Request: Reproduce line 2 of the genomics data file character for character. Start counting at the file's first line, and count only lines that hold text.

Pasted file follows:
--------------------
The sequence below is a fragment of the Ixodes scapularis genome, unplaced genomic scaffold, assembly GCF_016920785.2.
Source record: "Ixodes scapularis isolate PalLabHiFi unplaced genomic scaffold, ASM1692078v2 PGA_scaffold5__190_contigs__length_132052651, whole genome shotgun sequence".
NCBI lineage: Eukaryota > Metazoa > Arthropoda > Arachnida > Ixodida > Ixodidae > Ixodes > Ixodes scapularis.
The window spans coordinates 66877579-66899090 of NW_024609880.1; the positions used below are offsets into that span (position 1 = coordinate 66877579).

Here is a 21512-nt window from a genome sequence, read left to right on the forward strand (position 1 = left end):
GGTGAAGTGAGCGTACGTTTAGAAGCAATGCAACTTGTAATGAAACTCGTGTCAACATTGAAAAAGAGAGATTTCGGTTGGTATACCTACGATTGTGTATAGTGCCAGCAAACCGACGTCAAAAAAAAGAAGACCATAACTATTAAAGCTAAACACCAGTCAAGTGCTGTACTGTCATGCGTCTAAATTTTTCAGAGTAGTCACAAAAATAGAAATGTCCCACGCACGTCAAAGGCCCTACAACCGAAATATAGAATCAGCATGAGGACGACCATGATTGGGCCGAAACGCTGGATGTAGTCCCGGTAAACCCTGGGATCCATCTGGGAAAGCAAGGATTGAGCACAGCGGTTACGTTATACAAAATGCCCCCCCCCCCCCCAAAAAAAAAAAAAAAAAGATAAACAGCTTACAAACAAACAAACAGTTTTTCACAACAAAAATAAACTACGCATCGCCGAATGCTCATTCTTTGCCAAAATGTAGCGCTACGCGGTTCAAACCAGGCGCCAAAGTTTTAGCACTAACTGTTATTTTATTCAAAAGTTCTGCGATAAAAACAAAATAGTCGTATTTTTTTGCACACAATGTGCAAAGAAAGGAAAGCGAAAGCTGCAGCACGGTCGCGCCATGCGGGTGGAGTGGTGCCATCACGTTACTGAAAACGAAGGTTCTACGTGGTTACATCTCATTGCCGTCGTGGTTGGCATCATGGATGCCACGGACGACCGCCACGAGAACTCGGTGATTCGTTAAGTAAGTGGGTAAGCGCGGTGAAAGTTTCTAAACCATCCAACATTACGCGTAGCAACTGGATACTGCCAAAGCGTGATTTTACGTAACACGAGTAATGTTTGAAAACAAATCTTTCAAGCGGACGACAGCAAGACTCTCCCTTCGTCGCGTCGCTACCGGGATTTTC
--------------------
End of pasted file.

Source record: "Ixodes scapularis isolate PalLabHiFi unplaced genomic scaffold, ASM1692078v2 PGA_scaffold5__190_contigs__length_132052651, whole genome shotgun sequence".